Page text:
Philadelphia’s selective public high schools do not look like other city schools: they have higher percentages of white and Asian students and lower percentages of students living in poverty, learning English and receiving special-education services, according to an analysis by the Pew Charitable Trusts released Thursday.
The examination of the Philadelphia School District’s high school selection process for the 2015-16 school year also found that while some students who qualified academically did not gain admission, other students who did not meet admissions standards got in — though that mostly happened in schools where there were leftover seats after all qualified students were given spots.
Philadelphia’s high school admission system is complex — there are district schools and charters; neighborhood high schools, which take all students; and two tiers of special admissions: magnet schools, with the most stringent academic and behavioral requirements, and citywide admissions, which still require good grades and test scores and a strong behavioral record.
Unlike some other large cities, such as New York, Philadelphia has a centralized application process, but the final decision about admissions is left up to individual schools. Some students get into multiple schools; others are shut out of all of their choices.
The overrepresentation of white and Asian students, students not living in poverty, students for whom English is the first language, and students who do not receive special education services is due in large part to applicants’ academic qualifications — grades and standardized tests scores — the report said. The groups that had a better shot at getting into selective high schools all performed better on those tests.
Geography also matters, the report found. Students who live in West Philadelphia, North Philadelphia and Northeast Philadelphia — relatively far from most programs, or not as accessible by public transportation — are less likely to enroll in specialized schools and programs. Students in Center City and Northwest Philadelphia were more likely to gain admission.
Most students who had the academic records to get into a selective high school applied. But one surprising conclusion, study author Michelle Schmitt said, was that a significant portion of Latino students who had the test scores to qualify for special admissions schools did not bother applying.
District officials told Pew they were concerned about this, and offered a theory that young Latino students might be hesitant to leave their neighborhoods for faraway schools, a notion that is supported by research from other cities.
Also, “if you visit a school and you don’t see people who look like you, you may not see yourself attending the school,” Karyn Lynch, the district’s chief of support services, told Pew.
Other officials went a step further, wondering whether the district was going far enough to recruit Latino students, especially those whose families have a language barrier.
“Language access is not translating papers,” said Daniela Romero of the district’s office of community engagement. “You have to do workshops and make sure people understand the process and know why it is important.”
White students who attend a special admission schools concentrated at a few of them in ways that can’t be explained by geography alone, Pew found. Central, the Arts Academy at Benjamin Rush, Masterman and the magnet program at Northeast High all had over-representations of white students. Asian students congregated at Central and Northeast’s magnet program.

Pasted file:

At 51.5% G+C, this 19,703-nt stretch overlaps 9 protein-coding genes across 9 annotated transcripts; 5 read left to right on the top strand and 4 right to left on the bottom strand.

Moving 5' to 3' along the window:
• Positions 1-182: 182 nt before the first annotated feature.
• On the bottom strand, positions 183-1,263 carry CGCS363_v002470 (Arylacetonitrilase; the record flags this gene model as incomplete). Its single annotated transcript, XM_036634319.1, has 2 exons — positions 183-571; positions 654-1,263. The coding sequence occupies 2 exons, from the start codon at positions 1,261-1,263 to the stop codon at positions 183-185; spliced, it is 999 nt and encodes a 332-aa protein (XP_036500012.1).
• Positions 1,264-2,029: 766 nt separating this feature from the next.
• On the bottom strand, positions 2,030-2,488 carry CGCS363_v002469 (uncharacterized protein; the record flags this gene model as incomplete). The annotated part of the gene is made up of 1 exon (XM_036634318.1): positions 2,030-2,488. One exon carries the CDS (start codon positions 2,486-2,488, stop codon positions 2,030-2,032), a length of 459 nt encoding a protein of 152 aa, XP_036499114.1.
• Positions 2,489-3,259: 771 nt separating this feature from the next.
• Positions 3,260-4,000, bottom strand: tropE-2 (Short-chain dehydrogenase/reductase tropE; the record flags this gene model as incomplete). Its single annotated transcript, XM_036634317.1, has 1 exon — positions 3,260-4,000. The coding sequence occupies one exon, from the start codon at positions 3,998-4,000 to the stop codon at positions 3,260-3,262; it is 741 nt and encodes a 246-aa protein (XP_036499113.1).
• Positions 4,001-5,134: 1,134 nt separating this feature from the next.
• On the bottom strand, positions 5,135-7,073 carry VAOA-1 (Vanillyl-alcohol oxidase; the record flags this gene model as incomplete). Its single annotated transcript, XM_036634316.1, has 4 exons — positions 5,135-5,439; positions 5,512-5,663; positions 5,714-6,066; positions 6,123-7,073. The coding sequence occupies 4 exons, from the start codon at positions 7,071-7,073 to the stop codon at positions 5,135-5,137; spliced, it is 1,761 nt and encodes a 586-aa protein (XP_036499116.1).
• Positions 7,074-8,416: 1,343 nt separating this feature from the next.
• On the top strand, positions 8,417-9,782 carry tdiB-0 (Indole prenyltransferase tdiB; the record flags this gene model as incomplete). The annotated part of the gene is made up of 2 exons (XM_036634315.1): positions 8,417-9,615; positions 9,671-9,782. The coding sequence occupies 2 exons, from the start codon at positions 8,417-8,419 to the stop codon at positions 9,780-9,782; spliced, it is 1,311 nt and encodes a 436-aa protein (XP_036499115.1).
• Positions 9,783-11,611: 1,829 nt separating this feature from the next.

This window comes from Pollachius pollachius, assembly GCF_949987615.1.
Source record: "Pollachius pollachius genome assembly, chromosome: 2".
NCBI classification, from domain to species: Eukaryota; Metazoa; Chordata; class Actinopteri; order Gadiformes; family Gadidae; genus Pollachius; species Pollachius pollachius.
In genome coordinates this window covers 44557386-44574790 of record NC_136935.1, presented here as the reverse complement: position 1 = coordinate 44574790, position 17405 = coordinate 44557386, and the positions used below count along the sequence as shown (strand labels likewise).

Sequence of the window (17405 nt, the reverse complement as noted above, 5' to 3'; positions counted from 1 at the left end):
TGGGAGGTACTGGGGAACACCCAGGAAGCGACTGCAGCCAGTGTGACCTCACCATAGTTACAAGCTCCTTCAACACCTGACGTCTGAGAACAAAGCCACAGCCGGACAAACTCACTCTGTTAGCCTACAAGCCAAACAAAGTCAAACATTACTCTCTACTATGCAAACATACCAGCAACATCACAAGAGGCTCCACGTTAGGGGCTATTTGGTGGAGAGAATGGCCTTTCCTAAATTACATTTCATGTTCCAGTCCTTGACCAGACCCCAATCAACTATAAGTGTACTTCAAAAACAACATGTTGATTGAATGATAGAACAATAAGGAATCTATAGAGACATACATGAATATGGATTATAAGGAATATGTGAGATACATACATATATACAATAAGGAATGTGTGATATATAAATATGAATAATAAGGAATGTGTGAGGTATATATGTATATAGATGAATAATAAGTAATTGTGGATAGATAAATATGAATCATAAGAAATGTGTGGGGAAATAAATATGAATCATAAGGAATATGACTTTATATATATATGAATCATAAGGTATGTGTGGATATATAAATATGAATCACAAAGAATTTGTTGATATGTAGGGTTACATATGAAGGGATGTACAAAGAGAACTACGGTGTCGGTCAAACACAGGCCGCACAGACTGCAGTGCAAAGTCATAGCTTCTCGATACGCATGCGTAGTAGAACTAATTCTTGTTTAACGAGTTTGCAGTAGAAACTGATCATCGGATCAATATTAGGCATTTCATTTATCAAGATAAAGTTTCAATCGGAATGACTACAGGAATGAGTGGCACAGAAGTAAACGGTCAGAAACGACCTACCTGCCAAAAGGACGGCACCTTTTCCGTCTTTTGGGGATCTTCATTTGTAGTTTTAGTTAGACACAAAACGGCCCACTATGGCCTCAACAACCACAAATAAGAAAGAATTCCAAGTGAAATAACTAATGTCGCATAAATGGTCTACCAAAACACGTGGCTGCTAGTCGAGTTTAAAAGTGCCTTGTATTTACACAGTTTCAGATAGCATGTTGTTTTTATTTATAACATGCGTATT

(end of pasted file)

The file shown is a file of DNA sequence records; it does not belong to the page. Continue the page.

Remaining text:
Systemwide, there were more girls and fewer boys in the city’s special admissions programs. District-wide, 51 percent of high school freshmen were boys and 49 percent were girls, but in selective programs, it was 41 percent boys and 59 percent girls.
Some special admissions programs had student bodies made up of high percentages of black students — Parkway West, Parkway Northwest, Lankenau, Motivation, Hill-Freedman, Carver and Parkway Center City. Others had lower than expected percentages of black students: GAMP, Rush Arts, Central, Northeast, Masterman and George Washington’s International Baccalaureate program.
Disproportionately high percentages of Latino students enrolled at Bodine and Franklin Learning Center.
Schools that enrolled a higher-than-expected percentage of students living in poverty included Parkway West, Motivation, Philadelphia High School for Girls and Franklin Learning Center; those with lower-than-expected percentages of poor students include Masterman, Science Leadership Academy, GAMP, and the magnet program at George Washington.
Few special education students made it into magnet high schools, and those who did tended to concentrate at Franklin Learning Center, Hill-Freedman and Saul. English-language learners, also underrepresented in selective high schools, mostly attended Central, Girls’ High and the Academy at Palumbo.
The administration of former Mayor Michael Nutter requested the analysis, which was completed with district cooperation. Pew asked charter schools to participate; 11 of the city’s 31 charter high schools cooperated.
Schools spokesman Lee Whack said in a statement that the Pew report contains important information and that the district is “committed to having a system of choice that provides all children with access to the opportunities they deserve.”
“The report shows we must continue to enable greater access to the school application/selection process and provide more information to parents and students about all available school options so they can make the best decision possible,” Whack said.